Tag Archive: uefi

Okay, so, I’ve got my ArchLinux installed on my HP EliteBook 8570w. I wish have the same installation on my HP EliteBook 8530w. The way to go, just make a copy of the root file system and put it on the other machine.

cd /
tar  --one-file-system -avpcf /mnt/usb-hard-disk/arch-rootfs-running.tar.xz .

Then boot up the other system, in UEFI mode, from the ArchLinux USB Flash stick, and follow UEFI installation guide up to and including formatting the partitions. (See also my previous post: UEFI Installation guide. Then, in stead of pacstrapping, we’re going to insert the usb-hard-disk where we made a tarball and extract it to the root file system partition.

mkdir /mnt/{hd,usb}
mount /dev/sda3 /mnt/hd
mount /dev/sdc1 /mnt/usb
cd /mnt/hd
tar -xvpf /mnt/usb/arch-rootfs-running.tar.xz

Now, we have a “clone” of the installation of the other machine. A few system specific stept must be performed to make this system ready for use. First, I will arch-chroot into the system:

arch-chroot /mnt/hd

I will set the hostname for this laptop

echo 8530w > /etc/hostname

I will remove the graphics card specific patch (See Glamot Acceleration Problems)

rm /etc/X11/xorg.conf.d/20-radeon

I will remove the ssh keys, such that a new keypair will be generated. The same keys on two machines is a no-go

cd /etc/ssh
rm *key*

Another thing that must be done is generating a new fstab, as we have formatted new partitions, their UUID will be different. It is unique after all. (I am overwriting the file. I will re-add the NFS mounts later)

mount /dev/sda1 /boot/efi
mount /dev/sda4 /home
swapon /dev/sda2

genfstab -U -f / > /etc/fstab 

And finally, setting up the boot loader

grub-install –target=x86_64-efi –efi-directory=/boot/efi –bootloader-id=grub
grub-mkconfig > /boot/grub/grub.cfg

Which works fine on this laptop. The other laptop had an issue with efibootmgr.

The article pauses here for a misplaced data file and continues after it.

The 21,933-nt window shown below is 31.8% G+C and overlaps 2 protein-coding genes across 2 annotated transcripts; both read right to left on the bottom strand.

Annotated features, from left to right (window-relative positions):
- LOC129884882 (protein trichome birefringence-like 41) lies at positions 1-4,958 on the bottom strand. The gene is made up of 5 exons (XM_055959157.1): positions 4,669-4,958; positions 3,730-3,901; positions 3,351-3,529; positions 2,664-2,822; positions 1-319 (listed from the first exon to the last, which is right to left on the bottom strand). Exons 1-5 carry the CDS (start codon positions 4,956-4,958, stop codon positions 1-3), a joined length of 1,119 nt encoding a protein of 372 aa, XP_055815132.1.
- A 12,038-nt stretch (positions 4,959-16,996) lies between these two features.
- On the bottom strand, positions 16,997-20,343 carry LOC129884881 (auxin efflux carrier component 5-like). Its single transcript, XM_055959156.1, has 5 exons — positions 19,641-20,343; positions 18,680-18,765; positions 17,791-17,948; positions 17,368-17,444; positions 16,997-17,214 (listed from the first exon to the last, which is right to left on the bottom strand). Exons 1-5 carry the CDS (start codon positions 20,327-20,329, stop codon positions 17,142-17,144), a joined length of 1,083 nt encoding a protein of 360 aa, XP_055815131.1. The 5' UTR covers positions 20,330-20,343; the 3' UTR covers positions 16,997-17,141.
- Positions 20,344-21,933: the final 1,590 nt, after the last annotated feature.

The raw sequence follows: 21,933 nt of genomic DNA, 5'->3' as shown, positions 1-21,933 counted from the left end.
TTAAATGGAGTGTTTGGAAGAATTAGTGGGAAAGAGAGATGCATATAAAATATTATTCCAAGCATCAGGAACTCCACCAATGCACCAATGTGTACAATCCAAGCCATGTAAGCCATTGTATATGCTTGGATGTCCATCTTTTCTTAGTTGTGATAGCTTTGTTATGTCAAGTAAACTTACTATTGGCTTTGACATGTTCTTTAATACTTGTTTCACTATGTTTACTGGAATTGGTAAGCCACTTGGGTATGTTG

However, the system boots up into an emergency console. Looking at the fstab generated, it had some weird entry causing the problem:

/etc/resolv.conf/etc/resolv.conf	/etc/resolv.conf	none      	rw,relatime,bind	0 0

Which is probably a remains from the booting from installation media and using the genfstab inside the arch-chroot, in stead of before.
Just removing the entry solves the problem, and then the system just boots up to the login prompt.

But, we’re not done yet. I have cloned the root file system, and not the home partition, Which means, there will be no home directory for my user.
so, log in as root,

mkdir /home/andre
chown andre:users /home/andre

Then, I can log out as root and log in as myself.

Just for convinience, I’ll copy some files from my other laptop’s home directory over:

scp -r 8570w:.config . 
scp -r 8570w:.thunderbird . 
scp -r 8570w:.mozilla . 

The xfce4-cpufreq-plugin didn’t really like this operation, but removing and re-adding it makes everything work. Also, I have to add the temperature monitor for the GPU again.

Well, last post I’ve discussed the problems I’ve encountered while trying to boot the ArchLinux installation CD in UEFI mode. As mentioned, it booted fine in legacy (BIOS) mode. Anyhow, let’s have a look at the installation procedure on an UEFI/GPT system.

IMG_1324Since the hard disk was previously partitioned using the MBR partition scheme and booting in legacy (BIOS) mode, we need to start from scratch. This includes creating the UEFI system partition.

When we start the GPT version of fdisk, gdisk, it will give a message about the fact the hard disk is currently using  the MBR partitioning scheme, and converting could possibly be destructive. We are going to repartition the whole disk, so it’s a destructive operation anyways.

So, we create an empty parition table, with the o command, just the way we would do in fdisk, we create a new partition with the n command. Here we notice a little difference, we can enter a number between 1 and 128 here. We’ll proceed with creating a 512 MB partition, and enter HEX code EF00 for EFI BOOT PARTITION.

Since the new laptop got 8 GB of RAM, the size of the Swap partition will be 16 GB. This is the next partition I’m going to create. I will enter 8200 for Linux Swap Parition.

The next two partitions will be the root file system and the home partition, 50 and 200 GB. I have kept left an amount of unpartitioned disk space for potential use with other operating systems. gdisk defaults to code 8300, which is ext2/3/4, so I don’t need to change this. All the same as with fdisk.